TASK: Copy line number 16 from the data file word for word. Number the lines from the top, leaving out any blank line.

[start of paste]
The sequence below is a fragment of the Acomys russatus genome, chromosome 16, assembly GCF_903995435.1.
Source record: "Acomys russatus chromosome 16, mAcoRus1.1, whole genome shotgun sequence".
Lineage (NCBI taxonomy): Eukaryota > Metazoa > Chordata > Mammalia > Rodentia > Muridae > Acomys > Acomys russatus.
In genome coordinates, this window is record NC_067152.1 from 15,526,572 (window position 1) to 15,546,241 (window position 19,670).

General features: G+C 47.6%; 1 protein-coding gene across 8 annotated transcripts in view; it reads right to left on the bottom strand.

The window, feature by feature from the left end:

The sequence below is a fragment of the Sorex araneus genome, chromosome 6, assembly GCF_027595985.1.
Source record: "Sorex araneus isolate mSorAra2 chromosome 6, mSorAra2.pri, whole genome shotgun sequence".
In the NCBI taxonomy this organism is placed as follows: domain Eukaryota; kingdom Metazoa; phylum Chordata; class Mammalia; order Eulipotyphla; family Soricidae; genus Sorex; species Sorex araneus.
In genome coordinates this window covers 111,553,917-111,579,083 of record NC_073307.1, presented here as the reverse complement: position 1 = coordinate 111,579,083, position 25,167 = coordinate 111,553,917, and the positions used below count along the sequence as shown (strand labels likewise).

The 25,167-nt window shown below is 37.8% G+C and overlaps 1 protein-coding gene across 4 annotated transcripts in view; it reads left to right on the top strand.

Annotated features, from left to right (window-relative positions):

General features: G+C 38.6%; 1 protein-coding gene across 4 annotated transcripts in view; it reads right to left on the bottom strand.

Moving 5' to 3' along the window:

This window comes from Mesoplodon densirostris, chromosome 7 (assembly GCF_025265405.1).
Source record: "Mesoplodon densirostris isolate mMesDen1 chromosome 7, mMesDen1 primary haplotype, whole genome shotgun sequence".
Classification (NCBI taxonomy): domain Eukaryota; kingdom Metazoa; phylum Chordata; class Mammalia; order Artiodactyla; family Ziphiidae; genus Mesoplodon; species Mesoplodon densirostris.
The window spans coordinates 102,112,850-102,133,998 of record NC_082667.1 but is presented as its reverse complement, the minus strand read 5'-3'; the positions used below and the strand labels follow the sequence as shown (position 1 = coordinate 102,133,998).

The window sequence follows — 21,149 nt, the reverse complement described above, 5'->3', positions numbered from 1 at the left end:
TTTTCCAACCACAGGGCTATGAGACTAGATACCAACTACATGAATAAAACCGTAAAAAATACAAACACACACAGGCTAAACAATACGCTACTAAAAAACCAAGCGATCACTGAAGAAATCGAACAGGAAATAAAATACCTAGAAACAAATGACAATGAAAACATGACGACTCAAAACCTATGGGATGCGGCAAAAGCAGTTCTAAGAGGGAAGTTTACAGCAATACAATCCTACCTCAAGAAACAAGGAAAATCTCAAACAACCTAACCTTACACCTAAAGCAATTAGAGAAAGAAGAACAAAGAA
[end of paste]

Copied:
Source record: "Mesoplodon densirostris isolate mMesDen1 chromosome 7, mMesDen1 primary haplotype, whole genome shotgun sequence".